I made an embarrassing blunder. No wonder this Tuna wool resists all my efforts. It’s the wrong yarn! Tuna is 6/2 wool—twice as thick as the 6/1 wool I should be using. Cowboy Magic won’t solve this sticky problem. (I thought it would, as I expressed in this post: Tame the Wool.)
The yarn is gorgeous, but my frustration level is pushing me to throw in the towel. I tried hard to make this work. I was so convinced I had the right yarn that I missed it even when reader Joan left a gentle comment asking if 6/1 Fårö yarn would work (I’m sorry for not listening, Joan). There is nothing left but to cut off this failure.
In this lowest moment a thought occurs to me. Re-sley the reed. An ounce of hope rises.
I re-sley to a coarser reed and tie back on. I hold my breath and step on the treadles. It works. And it’s gorgeous!
Have you experienced great disappointment and loss of hope? Sometimes our own failure brings us to that point. The Lord makes things new. We come to Jesus with our failed attempts, and he exchanges our used rags of effort with his clean cloth of righteousness. In his forgiveness, the failure is cut off and removed. Our threads are re-sleyed and re-tied to make us gloriously new.
I fully intended to weave a floral image for my first four-shafttapestry. Flowers have interesting and beautiful colors and shapes. However, while I am taking pictures for that very purpose at the garden center near our Texas hill country home, a bright green lizard catches my eye. Stunning in color and detail!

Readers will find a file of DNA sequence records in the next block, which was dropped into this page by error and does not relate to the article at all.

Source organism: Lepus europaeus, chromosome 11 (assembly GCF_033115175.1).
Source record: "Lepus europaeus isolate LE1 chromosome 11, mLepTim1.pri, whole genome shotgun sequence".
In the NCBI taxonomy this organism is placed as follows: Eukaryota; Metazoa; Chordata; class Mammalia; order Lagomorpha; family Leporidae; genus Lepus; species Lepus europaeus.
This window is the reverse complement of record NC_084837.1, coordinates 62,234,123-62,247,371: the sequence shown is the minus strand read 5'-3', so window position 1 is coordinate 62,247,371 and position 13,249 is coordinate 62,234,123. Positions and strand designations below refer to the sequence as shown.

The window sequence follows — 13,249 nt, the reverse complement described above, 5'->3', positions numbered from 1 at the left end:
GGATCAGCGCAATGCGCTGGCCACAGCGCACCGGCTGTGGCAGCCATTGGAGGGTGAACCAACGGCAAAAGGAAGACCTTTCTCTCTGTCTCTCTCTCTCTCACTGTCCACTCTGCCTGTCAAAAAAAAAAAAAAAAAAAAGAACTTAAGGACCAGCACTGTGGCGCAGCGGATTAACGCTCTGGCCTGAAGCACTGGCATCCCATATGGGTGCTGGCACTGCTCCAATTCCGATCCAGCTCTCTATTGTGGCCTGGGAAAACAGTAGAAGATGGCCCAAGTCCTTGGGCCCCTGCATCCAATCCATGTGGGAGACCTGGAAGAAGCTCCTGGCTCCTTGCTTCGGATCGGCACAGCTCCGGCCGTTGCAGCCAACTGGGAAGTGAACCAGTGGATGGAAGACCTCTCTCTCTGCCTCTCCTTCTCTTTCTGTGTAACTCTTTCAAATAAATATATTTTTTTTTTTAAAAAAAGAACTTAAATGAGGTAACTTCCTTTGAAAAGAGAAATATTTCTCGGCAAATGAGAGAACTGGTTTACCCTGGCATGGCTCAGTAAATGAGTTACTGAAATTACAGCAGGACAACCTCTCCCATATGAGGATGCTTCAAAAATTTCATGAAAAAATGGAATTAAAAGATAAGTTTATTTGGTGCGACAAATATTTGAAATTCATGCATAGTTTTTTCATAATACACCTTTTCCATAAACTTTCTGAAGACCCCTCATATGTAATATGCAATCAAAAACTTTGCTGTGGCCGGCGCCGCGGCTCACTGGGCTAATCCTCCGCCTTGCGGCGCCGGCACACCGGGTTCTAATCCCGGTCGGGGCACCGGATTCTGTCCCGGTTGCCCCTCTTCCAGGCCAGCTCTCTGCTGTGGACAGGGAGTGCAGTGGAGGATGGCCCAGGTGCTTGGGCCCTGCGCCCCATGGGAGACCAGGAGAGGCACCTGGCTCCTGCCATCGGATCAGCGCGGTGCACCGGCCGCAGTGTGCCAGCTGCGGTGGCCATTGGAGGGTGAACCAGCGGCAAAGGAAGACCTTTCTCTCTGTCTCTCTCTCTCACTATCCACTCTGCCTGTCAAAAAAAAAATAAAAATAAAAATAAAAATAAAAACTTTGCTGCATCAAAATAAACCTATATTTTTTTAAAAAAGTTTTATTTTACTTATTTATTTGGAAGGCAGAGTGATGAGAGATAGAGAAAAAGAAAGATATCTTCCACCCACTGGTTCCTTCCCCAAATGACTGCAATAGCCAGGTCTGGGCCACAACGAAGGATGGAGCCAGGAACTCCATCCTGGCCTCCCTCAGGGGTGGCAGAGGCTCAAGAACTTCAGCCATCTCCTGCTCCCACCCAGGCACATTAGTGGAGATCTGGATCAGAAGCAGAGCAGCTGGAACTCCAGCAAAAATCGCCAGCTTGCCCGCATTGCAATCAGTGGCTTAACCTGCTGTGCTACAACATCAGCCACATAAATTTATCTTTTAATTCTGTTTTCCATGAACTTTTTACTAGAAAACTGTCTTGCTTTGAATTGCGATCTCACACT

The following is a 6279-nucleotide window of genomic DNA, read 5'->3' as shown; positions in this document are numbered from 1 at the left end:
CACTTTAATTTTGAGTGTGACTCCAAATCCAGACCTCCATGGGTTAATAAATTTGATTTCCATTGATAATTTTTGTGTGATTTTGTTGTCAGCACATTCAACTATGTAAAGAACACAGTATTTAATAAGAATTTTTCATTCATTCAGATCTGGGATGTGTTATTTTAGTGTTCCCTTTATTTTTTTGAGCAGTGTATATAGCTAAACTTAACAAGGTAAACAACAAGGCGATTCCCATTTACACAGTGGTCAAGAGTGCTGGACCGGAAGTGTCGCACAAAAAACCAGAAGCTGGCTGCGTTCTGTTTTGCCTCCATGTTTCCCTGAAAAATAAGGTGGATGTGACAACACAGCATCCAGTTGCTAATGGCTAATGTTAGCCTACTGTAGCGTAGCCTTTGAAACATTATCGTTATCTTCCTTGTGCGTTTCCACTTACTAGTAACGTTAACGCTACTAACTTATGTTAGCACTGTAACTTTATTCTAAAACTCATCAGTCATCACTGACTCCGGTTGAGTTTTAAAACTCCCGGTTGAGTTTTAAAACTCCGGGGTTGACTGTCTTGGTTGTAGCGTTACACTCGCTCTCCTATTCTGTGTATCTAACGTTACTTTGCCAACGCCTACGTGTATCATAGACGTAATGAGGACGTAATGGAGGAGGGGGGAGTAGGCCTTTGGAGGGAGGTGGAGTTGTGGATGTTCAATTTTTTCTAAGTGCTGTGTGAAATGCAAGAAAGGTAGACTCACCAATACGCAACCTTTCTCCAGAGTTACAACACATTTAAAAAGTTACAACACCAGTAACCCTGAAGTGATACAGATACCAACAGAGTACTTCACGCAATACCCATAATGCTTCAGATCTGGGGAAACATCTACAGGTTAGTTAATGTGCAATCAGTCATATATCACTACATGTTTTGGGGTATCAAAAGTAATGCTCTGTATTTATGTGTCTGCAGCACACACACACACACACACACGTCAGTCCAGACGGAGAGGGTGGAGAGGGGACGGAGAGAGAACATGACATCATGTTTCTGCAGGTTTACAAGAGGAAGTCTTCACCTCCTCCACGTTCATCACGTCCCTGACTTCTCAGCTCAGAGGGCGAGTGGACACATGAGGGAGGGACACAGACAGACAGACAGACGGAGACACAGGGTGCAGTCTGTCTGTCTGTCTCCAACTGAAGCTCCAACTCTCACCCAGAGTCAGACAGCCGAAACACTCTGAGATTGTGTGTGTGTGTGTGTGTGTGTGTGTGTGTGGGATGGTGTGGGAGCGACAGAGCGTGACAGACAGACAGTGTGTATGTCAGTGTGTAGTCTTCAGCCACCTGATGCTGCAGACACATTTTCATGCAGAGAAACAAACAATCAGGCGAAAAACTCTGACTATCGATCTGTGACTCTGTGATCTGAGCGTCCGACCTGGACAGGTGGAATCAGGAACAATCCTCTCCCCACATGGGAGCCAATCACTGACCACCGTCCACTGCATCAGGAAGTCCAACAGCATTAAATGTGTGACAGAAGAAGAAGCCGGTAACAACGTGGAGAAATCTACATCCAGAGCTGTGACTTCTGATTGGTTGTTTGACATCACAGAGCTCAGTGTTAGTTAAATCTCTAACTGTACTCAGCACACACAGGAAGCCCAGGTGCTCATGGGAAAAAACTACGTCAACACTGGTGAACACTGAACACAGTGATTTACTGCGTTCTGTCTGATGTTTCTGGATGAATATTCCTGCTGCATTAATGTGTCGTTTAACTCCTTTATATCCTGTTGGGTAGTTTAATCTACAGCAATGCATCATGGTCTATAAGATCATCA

This cute little fellow, technically a green anole, is my tapestry subject! With every wool butterfly and placement of weft, I am hoping for a fruitful outcome—a 3’ x 4’ tapestry of a (recognizable) bright green lizard on a wooden post.
Fruitful. We want to know that the things we say and do have lasting value. We want to live in a way that bears the fruit of positive outcomes, don’t we? When results are slow in coming, or not readily seen, it can be discouraging. It’s time to trust the Lord. Don’t be disheartened. Instead, think of long-term cultivation. What looks uncertain now will be a distinct part of the image when you look back. Any mistakes woven in are proof of our humanness. And that proof reminds all of us that we need a Savior. Keep weaving.
This is a series of learning experiences—some easy, and some quite challenging. I am near the end of the first panel of the tapestry/inlay sampler. All along the way, I encounter obstacles. Like a broken warpend. Again. That broken warp end is discouraging. Surely, I should be able to keep that from happening by now.
Meanwhile, a simple line of soumak makes a pleasing border for this curve. It defines the shape with a slightly raised line. Over three, around one…all the way across. This part is nice and easy.
Daily life is not always easy. Put your eyes on God, not on the obstacles you face. And don’t worry about your own inability to navigate the circumstances. Trust God to carry you. He has carried you this far, and will continue to show himself strong on your behalf. Those broken warp ends are spliced, and the weaving continues. The selvedge may show some evidence of having had trouble, but the soumak outlines and other woven features will draw the eye. There is victory in advancing the warp to continue the sampler to the end.